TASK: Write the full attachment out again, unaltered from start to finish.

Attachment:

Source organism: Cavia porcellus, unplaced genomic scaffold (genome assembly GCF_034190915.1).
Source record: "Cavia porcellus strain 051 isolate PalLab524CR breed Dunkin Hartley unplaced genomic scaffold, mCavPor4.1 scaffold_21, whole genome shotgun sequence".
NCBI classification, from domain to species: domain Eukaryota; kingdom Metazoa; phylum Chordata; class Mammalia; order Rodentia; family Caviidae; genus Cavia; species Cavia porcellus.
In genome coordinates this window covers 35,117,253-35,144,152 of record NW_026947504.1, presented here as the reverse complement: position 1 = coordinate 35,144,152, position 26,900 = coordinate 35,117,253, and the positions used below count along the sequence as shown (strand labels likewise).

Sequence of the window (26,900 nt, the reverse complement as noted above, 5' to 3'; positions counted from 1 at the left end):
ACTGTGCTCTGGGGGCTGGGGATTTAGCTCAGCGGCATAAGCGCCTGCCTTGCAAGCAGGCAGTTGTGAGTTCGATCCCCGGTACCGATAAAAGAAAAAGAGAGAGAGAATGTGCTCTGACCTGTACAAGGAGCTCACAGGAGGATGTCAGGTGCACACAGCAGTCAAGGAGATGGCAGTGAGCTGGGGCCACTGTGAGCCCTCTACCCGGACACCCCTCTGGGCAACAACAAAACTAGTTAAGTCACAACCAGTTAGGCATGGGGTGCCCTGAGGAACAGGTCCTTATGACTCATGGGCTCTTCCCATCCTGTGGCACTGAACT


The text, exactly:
Source organism: Cavia porcellus, unplaced genomic scaffold (genome assembly GCF_034190915.1).
Source record: "Cavia porcellus strain 051 isolate PalLab524CR breed Dunkin Hartley unplaced genomic scaffold, mCavPor4.1 scaffold_21, whole genome shotgun sequence".
NCBI classification, from domain to species: domain Eukaryota; kingdom Metazoa; phylum Chordata; class Mammalia; order Rodentia; family Caviidae; genus Cavia; species Cavia porcellus.
In genome coordinates this window covers 35,117,253-35,144,152 of record NW_026947504.1, presented here as the reverse complement: position 1 = coordinate 35,144,152, position 26,900 = coordinate 35,117,253, and the positions used below count along the sequence as shown (strand labels likewise).

Sequence of the window (26,900 nt, the reverse complement as noted above, 5' to 3'; positions counted from 1 at the left end):
ACTGTGCTCTGGGGGCTGGGGATTTAGCTCAGCGGCATAAGCGCCTGCCTTGCAAGCAGGCAGTTGTGAGTTCGATCCCCGGTACCGATAAAAGAAAAAGAGAGAGAGAATGTGCTCTGACCTGTACAAGGAGCTCACAGGAGGATGTCAGGTGCACACAGCAGTCAAGGAGATGGCAGTGAGCTGGGGCCACTGTGAGCCCTCTACCCGGACACCCCTCTGGGCAACAACAAAACTAGTTAAGTCACAACCAGTTAGGCATGGGGTGCCCTGAGGAACAGGTCCTTATGACTCATGGGCTCTTCCCATCCTGTGGCACTGAACT